What makes a building feel inviting? On the surface this might seem like a simple question. But it’s one that’s confounded most people involved with construction or design at one time or another. The simple answer is that there’s often too many factors to say anything definitive. One needs to essentially take people, time and place into consideration. And every one of these variables can change dramatically depending on one’s intent.
But there are some constants which one can use as a baseline for design or construction. The first thing to consider is that there really aren’t many absolutes when it comes to subjective preference. We’d all agree that people tend to dislike it when they find discoloration or stains in their clothing. The same holds true for their furniture or carpeting. If one isn’t careful it’d be easy to simply extrapolate this onto every part of our world.
But now, consider something like tie dye clothing. It’s the same general principle as stained clothing. But it has an undeniable beauty to it. We don’t see that principle extended to stronger material all that often. The main reason is that there’s simply a lot more work involved.
But there are examples of what happens when talented artists and workmen combine their efforts to work with something like concrete. Any Water Based Concrete Stain can bring a similar type of artistic edge to building material. There are obvious differences in end effect between staining concrete and doing the same with clothing. The coloring in particular usually goes in a more subdued direction. Earth tones are the most common artistic intent for any sort of stone-based stain. And most industrial equipment, supplies and contractors are structured around this style.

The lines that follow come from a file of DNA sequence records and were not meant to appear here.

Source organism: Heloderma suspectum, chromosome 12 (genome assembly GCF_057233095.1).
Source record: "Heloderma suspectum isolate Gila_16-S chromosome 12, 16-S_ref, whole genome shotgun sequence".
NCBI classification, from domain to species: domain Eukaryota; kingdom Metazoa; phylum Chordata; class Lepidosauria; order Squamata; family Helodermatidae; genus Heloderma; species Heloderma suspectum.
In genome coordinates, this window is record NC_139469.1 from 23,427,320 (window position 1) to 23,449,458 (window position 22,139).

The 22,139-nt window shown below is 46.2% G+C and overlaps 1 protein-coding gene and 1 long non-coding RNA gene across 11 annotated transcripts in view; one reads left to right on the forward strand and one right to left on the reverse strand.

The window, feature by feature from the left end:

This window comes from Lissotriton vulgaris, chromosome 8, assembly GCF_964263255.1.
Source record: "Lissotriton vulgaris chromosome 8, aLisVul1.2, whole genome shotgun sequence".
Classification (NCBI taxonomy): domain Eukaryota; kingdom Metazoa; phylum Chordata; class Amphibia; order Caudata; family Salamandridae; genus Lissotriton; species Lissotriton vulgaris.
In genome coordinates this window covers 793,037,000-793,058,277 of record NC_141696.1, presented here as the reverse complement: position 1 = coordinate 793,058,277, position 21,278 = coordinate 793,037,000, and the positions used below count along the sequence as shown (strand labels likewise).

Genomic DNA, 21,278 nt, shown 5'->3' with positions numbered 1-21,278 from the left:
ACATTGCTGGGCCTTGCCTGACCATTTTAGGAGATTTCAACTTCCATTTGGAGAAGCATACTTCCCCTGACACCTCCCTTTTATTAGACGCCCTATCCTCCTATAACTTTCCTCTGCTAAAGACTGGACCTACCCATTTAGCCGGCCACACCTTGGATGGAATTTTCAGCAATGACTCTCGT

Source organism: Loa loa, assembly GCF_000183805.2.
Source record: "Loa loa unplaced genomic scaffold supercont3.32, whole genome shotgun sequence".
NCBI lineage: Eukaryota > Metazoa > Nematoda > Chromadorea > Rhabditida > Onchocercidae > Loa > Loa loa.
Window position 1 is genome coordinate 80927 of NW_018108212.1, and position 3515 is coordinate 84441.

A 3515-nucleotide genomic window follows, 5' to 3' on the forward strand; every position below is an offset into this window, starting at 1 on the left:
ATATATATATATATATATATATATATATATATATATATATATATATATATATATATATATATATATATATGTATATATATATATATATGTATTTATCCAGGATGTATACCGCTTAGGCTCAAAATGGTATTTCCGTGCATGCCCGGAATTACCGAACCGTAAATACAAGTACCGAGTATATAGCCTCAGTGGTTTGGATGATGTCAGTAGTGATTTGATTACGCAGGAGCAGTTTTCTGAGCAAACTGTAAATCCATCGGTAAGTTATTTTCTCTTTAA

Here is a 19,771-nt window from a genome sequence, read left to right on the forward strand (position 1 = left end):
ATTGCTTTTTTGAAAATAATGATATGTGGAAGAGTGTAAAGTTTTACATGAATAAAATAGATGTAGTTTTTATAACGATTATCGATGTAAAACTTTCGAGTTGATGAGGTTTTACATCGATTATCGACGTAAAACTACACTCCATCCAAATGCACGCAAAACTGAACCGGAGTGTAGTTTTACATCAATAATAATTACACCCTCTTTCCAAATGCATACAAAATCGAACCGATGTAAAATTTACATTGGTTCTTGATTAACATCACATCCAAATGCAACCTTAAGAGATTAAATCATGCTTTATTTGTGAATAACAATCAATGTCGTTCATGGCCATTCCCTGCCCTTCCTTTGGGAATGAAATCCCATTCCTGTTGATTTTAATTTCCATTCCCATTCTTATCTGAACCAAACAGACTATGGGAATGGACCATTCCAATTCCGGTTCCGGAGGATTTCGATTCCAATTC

However, what’s really important in this idea harkens back to the earlier question of inviting atmospheres. What makes a building feel inviting to people? The answer really comes down to making people feel welcome there. The building needs to actually feel lived in. There are some circumstances where it’s better to aim for a more intimidating feeling. Courthouses for example will want to aim for an imposing atmosphere.
But most buildings should create a feeling of crowds and people. Somewhat subtle artistic flair, like a stain, is an easy way to accomplish it. When we see subtle artistic design, it tends to register as much on an unconscious as conscious level. We’ll notice it with our analytical and active point of view for a few seconds. But we do something quite different with it on an unconscious level. Unconsciously we simply feel the intent and creativity of humankind every time our gaze passes over it.
And the same goes for other subtle artistic adornments as well. This is one of the reasons why people often hang small and less visually demanding paintings on walls. The pictures aren’t placed with any desire to arrest one’s gaze. Instead they’re placed to create a less consciously demanding presence. And finally, it’s worth considering how all of these techniques can be used in tandem. Stains on floors and art on the walls can essentially surround guests with the desired atmosphere.